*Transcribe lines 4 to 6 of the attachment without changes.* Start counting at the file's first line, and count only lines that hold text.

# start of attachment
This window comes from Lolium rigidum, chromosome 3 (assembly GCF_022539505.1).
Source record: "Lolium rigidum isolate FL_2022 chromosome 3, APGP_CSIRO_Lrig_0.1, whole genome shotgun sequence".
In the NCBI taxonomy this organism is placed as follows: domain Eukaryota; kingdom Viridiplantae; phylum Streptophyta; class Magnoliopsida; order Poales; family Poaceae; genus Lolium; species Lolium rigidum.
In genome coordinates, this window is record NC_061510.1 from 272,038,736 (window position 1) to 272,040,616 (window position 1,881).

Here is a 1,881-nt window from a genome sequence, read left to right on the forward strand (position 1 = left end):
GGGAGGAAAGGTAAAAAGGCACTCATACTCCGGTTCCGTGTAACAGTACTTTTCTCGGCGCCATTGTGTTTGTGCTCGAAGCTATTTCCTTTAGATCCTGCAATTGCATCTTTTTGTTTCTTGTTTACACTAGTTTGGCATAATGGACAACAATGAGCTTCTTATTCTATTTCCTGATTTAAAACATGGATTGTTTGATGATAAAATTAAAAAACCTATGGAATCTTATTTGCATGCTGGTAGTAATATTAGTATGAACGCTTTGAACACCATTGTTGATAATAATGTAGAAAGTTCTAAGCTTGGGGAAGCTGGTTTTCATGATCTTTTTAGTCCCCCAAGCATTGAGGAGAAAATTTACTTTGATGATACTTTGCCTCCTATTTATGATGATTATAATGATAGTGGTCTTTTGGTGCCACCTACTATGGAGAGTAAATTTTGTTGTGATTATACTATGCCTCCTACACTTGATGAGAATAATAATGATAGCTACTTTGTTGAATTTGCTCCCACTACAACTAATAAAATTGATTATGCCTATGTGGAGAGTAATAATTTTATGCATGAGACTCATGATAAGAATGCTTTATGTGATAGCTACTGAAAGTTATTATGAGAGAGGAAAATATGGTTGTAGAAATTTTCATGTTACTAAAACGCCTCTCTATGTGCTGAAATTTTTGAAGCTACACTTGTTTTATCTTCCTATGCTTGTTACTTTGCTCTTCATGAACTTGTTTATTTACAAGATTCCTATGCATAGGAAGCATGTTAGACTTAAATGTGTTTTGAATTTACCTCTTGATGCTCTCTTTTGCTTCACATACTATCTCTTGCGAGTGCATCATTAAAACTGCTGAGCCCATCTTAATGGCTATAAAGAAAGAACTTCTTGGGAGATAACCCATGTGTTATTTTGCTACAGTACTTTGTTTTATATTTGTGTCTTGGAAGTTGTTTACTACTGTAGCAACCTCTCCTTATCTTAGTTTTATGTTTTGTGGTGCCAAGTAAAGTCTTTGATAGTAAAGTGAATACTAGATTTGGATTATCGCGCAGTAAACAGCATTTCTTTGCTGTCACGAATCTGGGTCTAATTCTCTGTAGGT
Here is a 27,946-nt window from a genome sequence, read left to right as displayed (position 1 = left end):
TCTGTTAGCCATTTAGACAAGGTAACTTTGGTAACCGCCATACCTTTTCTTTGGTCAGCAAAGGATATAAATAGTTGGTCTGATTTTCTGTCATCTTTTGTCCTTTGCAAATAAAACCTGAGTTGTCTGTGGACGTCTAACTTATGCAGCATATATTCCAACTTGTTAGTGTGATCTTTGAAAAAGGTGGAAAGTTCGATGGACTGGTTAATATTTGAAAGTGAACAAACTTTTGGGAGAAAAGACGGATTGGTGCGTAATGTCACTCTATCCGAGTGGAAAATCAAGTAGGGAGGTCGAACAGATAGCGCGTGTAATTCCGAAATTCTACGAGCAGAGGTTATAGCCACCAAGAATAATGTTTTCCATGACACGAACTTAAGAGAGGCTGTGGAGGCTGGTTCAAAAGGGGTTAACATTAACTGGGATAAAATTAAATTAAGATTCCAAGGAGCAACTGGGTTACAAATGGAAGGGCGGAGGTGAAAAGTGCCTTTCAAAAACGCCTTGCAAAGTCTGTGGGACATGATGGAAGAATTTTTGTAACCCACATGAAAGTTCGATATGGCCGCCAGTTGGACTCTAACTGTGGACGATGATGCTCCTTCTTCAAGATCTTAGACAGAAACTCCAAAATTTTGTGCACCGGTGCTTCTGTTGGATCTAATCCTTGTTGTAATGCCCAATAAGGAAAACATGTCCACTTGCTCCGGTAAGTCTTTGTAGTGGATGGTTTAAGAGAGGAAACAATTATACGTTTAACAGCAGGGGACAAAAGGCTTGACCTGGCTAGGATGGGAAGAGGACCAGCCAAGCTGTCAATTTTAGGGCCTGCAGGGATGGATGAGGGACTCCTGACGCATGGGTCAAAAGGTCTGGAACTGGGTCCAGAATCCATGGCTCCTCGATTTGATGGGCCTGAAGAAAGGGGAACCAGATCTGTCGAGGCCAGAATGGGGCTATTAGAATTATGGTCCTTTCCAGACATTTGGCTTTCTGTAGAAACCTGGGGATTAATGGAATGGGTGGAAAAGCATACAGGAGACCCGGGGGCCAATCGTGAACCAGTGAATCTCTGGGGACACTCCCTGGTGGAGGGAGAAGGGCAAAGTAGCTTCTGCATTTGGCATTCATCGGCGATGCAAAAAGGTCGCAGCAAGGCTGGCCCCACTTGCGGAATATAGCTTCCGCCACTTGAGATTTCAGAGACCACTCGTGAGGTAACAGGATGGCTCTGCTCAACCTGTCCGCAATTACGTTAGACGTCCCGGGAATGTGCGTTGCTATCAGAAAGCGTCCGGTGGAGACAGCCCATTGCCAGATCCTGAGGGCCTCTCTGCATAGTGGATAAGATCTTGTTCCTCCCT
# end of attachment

In genome coordinates, this window is record NC_061510.1 from 272,038,736 (window position 1) to 272,040,616 (window position 1,881).

Here is a 1,881-nt window from a genome sequence, read left to right on the forward strand (position 1 = left end):
GGGAGGAAAGGTAAAAAGGCACTCATACTCCGGTTCCGTGTAACAGTACTTTTCTCGGCGCCATTGTGTTTGTGCTCGAAGCTATTTCCTTTAGATCCTGCAATTGCATCTTTTTGTTTCTTGTTTACACTAGTTTGGCATAATGGACAACAATGAGCTTCTTATTCTATTTCCTGATTTAAAACATGGATTGTTTGATGATAAAATTAAAAAACCTATGGAATCTTATTTGCATGCTGGTAGTAATATTAGTATGAACGCTTTGAACACCATTGTTGATAATAATGTAGAAAGTTCTAAGCTTGGGGAAGCTGGTTTTCATGATCTTTTTAGTCCCCCAAGCATTGAGGAGAAAATTTACTTTGATGATACTTTGCCTCCTATTTATGATGATTATAATGATAGTGGTCTTTTGGTGCCACCTACTATGGAGAGTAAATTTTGTTGTGATTATACTATGCCTCCTACACTTGATGAGAATAATAATGATAGCTACTTTGTTGAATTTGCTCCCACTACAACTAATAAAATTGATTATGCCTATGTGGAGAGTAATAATTTTATGCATGAGACTCATGATAAGAATGCTTTATGTGATAGCTACTGAAAGTTATTATGAGAGAGGAAAATATGGTTGTAGAAATTTTCATGTTACTAAAACGCCTCTCTATGTGCTGAAATTTTTGAAGCTACACTTGTTTTATCTTCCTATGCTTGTTACTTTGCTCTTCATGAACTTGTTTATTTACAAGATTCCTATGCATAGGAAGCATGTTAGACTTAAATGTGTTTTGAATTTACCTCTTGATGCTCTCTTTTGCTTCACATACTATCTCTTGCGAGTGCATCATTAAAACTGCTGAGCCCATCTTAATGGCTATAAAGAAAGAACTTCTTGGGAGATAACCCATGTGTTATTTTGCTACAGTACTTTGTTTTATATTTGTGTCTTGGAAGTTGTTTACTACTGTAGCAACCTCTCCTTATCTTAGTTTTATGTTTTGTGGTGCCAAGTAAAGTCTTTGATAGTAAAGTGAATACTAGATTTGGATTATCGCGCAGTAAACAGCATTTCTTTGCTGTCACGAATCTGGGTCTAATTCTCTGTAGGT